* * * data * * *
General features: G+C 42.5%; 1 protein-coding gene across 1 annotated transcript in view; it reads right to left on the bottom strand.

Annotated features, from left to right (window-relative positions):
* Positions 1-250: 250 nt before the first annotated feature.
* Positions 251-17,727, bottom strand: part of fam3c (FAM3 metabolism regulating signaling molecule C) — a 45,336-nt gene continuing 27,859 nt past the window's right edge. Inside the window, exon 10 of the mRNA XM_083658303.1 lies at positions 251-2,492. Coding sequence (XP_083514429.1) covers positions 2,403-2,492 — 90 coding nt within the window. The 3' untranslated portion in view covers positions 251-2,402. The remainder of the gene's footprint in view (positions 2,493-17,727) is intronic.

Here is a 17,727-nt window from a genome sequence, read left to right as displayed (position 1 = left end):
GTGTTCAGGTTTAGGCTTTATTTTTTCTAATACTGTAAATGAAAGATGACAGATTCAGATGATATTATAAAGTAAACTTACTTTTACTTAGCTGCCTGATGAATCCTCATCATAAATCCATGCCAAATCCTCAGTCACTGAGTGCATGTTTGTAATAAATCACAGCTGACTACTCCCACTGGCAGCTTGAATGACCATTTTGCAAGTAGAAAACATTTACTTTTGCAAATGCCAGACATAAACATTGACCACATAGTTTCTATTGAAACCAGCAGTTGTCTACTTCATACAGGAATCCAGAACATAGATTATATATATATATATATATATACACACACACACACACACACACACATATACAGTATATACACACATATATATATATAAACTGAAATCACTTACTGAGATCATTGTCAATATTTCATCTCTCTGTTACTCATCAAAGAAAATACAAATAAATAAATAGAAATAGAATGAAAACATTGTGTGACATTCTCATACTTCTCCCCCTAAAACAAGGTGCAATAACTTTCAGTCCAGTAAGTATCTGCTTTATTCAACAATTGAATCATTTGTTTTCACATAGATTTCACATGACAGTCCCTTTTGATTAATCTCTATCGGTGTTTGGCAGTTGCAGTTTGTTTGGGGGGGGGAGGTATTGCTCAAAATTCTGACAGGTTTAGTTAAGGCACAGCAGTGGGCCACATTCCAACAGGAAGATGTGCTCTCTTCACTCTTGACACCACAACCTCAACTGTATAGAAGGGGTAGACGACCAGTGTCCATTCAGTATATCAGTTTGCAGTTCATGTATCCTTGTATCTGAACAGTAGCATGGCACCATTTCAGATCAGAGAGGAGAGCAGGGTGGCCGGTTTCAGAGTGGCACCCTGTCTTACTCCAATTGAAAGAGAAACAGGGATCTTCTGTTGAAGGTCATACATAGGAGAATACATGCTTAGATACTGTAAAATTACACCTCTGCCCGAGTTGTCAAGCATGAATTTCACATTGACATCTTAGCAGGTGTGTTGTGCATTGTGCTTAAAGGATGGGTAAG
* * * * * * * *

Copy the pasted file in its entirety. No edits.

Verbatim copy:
General features: G+C 42.5%; 1 protein-coding gene across 1 annotated transcript in view; it reads right to left on the bottom strand.

Annotated features, from left to right (window-relative positions):
* Positions 1-250: 250 nt before the first annotated feature.
* Positions 251-17,727, bottom strand: part of fam3c (FAM3 metabolism regulating signaling molecule C) — a 45,336-nt gene continuing 27,859 nt past the window's right edge. Inside the window, exon 10 of the mRNA XM_083658303.1 lies at positions 251-2,492. Coding sequence (XP_083514429.1) covers positions 2,403-2,492 — 90 coding nt within the window. The 3' untranslated portion in view covers positions 251-2,402. The remainder of the gene's footprint in view (positions 2,493-17,727) is intronic.

Here is a 17,727-nt window from a genome sequence, read left to right as displayed (position 1 = left end):
GTGTTCAGGTTTAGGCTTTATTTTTTCTAATACTGTAAATGAAAGATGACAGATTCAGATGATATTATAAAGTAAACTTACTTTTACTTAGCTGCCTGATGAATCCTCATCATAAATCCATGCCAAATCCTCAGTCACTGAGTGCATGTTTGTAATAAATCACAGCTGACTACTCCCACTGGCAGCTTGAATGACCATTTTGCAAGTAGAAAACATTTACTTTTGCAAATGCCAGACATAAACATTGACCACATAGTTTCTATTGAAACCAGCAGTTGTCTACTTCATACAGGAATCCAGAACATAGATTATATATATATATATATATATACACACACACACACACACACACACATATACAGTATATACACACATATATATATATAAACTGAAATCACTTACTGAGATCATTGTCAATATTTCATCTCTCTGTTACTCATCAAAGAAAATACAAATAAATAAATAGAAATAGAATGAAAACATTGTGTGACATTCTCATACTTCTCCCCCTAAAACAAGGTGCAATAACTTTCAGTCCAGTAAGTATCTGCTTTATTCAACAATTGAATCATTTGTTTTCACATAGATTTCACATGACAGTCCCTTTTGATTAATCTCTATCGGTGTTTGGCAGTTGCAGTTTGTTTGGGGGGGGGAGGTATTGCTCAAAATTCTGACAGGTTTAGTTAAGGCACAGCAGTGGGCCACATTCCAACAGGAAGATGTGCTCTCTTCACTCTTGACACCACAACCTCAACTGTATAGAAGGGGTAGACGACCAGTGTCCATTCAGTATATCAGTTTGCAGTTCATGTATCCTTGTATCTGAACAGTAGCATGGCACCATTTCAGATCAGAGAGGAGAGCAGGGTGGCCGGTTTCAGAGTGGCACCCTGTCTTACTCCAATTGAAAGAGAAACAGGGATCTTCTGTTGAAGGTCATACATAGGAGAATACATGCTTAGATACTGTAAAATTACACCTCTGCCCGAGTTGTCAAGCATGAATTTCACATTGACATCTTAGCAGGTGTGTTGTGCATTGTGCTTAAAGGATGGGTAAG